‘I knew at that moment I was related to these people’: Finding new siblings silver lining for Barwin babies
DNA testing has confirmed the Victoria resident is one of 17 known “Barwin babies,” all conceived with the fertility doctor’s sperm without their parents’ knowledge.
The first time Marie Dubrule saw her siblings was on a television news program about disgraced Ottawa fertility physician Dr. Norman Barwin. Transfixed, she instantly felt a connection.
Something about the way they moved, their striking brown eyes and dark hair and their mannerisms were intimately familiar to Dubrule, who shares many of their traits.
“I knew at that moment I was related to these people.”
It was the culmination of a feeling that had weighed on Dubrule since learning she was conceived through artificial insemination at Barwin’s clinic.
DNA testing has since confirmed the 39-year-old Ottawa native is one of 17 known “Barwin babies,” all conceived with the fertility doctor’s sperm without their parents’ knowledge.
Not long after seeing them on TV, Dubrule was able to embrace two of her siblings. Her half-brother, James Millar from Vancouver Island, and half-sister, Kat Palmer from Vancouver, came to visit her where she now lives, in Victoria.
The experience was surreal.
“We just connected. It was a non-stop conversation,” Dubrule said. “It is really something else, seeing the similarities. You don’t want to stop looking at them.”
Palmer, who grew up in Ottawa as an only child, has since become a doting aunt to Dubrule’s children.
The experience prompted Dubrule to connect with most of her other siblings, who refer to each other as brothers and sisters, dropping the “half.”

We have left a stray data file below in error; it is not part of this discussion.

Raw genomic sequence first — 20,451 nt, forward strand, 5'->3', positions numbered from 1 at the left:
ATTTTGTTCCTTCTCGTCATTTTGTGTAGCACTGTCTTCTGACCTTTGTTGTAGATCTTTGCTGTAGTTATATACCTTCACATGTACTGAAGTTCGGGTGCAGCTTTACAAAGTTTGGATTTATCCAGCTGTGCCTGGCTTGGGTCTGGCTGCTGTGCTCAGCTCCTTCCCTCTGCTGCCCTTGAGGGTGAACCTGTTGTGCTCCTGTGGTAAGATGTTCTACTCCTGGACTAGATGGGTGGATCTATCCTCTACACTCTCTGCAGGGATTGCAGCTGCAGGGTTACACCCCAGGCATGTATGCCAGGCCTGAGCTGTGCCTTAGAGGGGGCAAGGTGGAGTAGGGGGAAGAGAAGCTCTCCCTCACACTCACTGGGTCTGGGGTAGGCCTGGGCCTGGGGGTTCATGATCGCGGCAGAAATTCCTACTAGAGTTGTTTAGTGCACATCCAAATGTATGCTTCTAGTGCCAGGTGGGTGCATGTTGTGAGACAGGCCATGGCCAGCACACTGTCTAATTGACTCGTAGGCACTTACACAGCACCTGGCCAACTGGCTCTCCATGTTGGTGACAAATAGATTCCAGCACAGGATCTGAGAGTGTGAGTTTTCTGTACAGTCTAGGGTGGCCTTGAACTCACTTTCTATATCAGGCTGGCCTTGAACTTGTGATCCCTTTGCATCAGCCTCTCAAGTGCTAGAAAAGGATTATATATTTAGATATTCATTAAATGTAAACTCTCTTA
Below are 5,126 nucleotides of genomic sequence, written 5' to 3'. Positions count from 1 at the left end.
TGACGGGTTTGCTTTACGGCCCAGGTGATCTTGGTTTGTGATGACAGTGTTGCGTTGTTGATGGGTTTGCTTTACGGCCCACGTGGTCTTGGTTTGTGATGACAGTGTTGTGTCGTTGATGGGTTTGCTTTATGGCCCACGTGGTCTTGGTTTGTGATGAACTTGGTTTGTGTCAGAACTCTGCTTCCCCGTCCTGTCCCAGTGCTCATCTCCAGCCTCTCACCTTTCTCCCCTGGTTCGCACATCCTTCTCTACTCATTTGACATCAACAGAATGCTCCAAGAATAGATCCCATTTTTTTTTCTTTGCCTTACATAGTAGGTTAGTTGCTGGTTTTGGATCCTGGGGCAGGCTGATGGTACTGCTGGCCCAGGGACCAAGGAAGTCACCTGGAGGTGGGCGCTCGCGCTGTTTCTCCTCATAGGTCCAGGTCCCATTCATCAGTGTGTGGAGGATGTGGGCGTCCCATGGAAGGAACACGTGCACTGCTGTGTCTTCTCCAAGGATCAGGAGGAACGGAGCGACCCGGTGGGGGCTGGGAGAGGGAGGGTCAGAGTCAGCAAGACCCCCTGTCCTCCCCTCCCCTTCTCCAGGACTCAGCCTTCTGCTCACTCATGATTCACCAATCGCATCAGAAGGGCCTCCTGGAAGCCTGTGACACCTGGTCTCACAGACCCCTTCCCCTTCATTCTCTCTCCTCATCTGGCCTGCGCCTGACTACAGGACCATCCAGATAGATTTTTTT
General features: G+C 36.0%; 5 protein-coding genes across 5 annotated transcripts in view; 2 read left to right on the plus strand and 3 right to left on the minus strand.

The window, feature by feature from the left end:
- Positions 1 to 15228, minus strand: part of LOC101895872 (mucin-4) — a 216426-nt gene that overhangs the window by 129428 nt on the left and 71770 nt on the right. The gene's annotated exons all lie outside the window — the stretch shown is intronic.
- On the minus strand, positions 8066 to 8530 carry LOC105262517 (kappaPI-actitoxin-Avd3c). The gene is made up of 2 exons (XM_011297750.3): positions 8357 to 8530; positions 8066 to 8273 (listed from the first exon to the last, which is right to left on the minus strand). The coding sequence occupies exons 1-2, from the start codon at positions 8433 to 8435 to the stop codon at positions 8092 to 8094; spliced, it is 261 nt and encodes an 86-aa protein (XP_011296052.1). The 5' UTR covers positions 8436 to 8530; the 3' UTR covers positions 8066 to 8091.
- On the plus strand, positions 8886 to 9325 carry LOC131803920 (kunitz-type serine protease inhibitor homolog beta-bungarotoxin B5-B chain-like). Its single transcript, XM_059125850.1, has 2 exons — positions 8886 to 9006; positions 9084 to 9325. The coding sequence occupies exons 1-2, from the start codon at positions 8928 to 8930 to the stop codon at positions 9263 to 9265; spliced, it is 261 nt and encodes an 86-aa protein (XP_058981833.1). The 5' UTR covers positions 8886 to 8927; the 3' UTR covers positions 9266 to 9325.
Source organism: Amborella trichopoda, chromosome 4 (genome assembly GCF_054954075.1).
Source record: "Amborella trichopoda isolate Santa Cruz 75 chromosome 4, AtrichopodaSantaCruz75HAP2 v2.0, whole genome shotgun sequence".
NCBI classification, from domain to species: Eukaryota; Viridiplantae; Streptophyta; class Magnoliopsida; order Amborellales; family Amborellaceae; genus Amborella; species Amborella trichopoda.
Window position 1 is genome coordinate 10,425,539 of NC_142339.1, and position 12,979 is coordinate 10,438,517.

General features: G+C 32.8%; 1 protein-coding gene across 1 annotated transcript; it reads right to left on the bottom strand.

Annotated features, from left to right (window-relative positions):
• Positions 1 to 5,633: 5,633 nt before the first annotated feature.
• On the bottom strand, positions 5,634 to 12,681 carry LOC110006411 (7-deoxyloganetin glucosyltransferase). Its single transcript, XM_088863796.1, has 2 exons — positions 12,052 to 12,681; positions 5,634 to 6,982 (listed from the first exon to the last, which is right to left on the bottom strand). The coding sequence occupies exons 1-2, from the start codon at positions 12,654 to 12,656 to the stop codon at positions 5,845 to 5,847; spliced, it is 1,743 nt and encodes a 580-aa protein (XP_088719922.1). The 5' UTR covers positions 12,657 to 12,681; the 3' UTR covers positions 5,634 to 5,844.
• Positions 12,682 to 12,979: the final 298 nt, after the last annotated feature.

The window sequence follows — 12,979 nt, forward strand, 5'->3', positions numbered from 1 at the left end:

With the conclusion of a groundbreaking class-action lawsuit against Barwin, Dubrule is speaking publicly for the first time since learning the truth about her parentage in 2019.
It has been a journey that caused her to briefly lose her sense of identity, she said, but has also given her something she could not have imagined: sisters and brothers, a family who are connected to her in a way no one else is.
“I was (initially) distraught, angry and disgusted with Dr. Barwin,” she said. “But seeing these siblings of mine and knowing they would be able to coach me along, it wound up being quite hopeful.”
In the coming months, Dubrule will receive a $40,000 settlement. She is one of more than 200 people involved in the lawsuit, including 100 children conceived through fertility treatments at Barwin’s clinic, 17 of them using his own sperm, others the result of sample mix-ups.
Other plaintiffs include parents who sought treatment with Barwin and men who stored sperm at his clinic. The settlement worth up to $13.375 million was approved last week by a Superior Court judge.
Dubrule says the money cannot make up for what Barwin has done. He has been disciplined by the College of Physicians and Surgeons of Ontario, but does not accept responsibility.